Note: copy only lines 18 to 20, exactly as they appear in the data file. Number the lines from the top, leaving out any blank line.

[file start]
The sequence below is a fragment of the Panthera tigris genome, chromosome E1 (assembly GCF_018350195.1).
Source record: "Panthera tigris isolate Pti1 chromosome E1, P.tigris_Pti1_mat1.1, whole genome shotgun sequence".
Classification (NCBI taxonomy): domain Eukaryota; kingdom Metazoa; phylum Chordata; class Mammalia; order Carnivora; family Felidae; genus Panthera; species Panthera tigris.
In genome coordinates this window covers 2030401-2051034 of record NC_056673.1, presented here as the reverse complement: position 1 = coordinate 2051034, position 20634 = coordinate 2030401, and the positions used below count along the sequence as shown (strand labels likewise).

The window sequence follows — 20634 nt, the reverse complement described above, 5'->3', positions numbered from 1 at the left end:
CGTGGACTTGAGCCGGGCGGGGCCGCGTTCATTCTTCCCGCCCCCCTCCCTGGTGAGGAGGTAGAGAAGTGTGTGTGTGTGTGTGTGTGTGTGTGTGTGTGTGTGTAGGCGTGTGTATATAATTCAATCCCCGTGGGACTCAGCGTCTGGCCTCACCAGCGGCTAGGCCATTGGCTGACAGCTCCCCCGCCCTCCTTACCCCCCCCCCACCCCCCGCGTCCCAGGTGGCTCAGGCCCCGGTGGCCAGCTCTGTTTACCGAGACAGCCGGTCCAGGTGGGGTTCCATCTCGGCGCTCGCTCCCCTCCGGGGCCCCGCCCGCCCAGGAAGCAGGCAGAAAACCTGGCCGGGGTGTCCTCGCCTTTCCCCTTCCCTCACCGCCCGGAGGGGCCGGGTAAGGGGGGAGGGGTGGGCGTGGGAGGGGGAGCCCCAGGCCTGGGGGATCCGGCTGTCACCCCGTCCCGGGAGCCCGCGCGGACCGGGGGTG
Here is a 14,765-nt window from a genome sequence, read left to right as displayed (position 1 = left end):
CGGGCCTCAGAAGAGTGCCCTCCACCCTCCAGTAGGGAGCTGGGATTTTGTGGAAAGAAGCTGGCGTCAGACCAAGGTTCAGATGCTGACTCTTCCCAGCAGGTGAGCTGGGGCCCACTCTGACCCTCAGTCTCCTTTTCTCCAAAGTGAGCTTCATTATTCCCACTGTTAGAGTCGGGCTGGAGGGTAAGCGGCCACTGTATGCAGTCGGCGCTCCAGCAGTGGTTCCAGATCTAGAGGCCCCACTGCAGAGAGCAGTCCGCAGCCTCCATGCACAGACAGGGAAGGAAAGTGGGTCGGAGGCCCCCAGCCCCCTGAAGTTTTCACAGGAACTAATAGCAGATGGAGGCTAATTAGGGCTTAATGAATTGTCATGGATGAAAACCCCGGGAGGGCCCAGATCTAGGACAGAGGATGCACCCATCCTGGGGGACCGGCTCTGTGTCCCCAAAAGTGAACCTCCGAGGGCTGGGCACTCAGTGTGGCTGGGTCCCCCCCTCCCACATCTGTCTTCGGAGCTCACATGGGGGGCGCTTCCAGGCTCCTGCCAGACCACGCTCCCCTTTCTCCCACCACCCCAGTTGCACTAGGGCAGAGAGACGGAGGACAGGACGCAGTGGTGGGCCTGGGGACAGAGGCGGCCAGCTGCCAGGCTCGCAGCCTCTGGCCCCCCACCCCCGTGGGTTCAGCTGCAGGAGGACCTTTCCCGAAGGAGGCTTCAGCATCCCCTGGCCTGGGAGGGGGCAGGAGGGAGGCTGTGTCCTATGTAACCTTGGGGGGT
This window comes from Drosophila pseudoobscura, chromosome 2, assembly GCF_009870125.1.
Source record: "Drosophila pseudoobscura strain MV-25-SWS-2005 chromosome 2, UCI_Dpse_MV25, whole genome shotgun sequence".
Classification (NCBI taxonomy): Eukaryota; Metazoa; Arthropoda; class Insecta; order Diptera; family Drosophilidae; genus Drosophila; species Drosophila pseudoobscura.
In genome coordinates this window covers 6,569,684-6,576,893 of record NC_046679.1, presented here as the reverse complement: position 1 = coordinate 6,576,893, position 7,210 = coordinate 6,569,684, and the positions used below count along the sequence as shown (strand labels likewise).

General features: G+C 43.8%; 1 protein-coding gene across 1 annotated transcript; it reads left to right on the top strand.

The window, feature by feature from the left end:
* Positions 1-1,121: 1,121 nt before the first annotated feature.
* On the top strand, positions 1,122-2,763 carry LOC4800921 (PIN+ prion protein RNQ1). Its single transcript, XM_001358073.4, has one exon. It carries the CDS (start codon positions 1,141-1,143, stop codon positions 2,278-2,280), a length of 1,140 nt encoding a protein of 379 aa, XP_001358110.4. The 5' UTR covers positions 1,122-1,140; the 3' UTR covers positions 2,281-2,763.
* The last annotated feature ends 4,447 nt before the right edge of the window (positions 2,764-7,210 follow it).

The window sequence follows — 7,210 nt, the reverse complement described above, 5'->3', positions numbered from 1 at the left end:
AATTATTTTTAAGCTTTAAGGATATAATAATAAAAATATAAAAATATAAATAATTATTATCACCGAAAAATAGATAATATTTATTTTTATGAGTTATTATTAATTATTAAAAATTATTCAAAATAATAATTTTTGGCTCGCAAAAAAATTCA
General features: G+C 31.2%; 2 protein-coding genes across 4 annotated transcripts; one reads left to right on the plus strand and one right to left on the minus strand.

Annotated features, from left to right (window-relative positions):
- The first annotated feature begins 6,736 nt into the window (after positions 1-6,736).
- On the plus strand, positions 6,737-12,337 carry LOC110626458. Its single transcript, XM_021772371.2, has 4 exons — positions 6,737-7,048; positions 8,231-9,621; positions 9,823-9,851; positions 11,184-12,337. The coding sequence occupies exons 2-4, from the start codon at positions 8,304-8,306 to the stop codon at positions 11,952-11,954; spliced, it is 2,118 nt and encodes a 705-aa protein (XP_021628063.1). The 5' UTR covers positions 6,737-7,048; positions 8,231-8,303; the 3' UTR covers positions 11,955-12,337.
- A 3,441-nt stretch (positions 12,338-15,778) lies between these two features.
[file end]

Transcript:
The window sequence follows — 7,210 nt, the reverse complement described above, 5'->3', positions numbered from 1 at the left end:
AATTATTTTTAAGCTTTAAGGATATAATAATAAAAATATAAAAATATAAATAATTATTATCACCGAAAAATAGATAATATTTATTTTTATGAGTTATTATTAATTATTAAAAATTATTCAAAATAATAATTTTTGGCTCGCAAAAAAATTCA
General features: G+C 31.2%; 2 protein-coding genes across 4 annotated transcripts; one reads left to right on the plus strand and one right to left on the minus strand.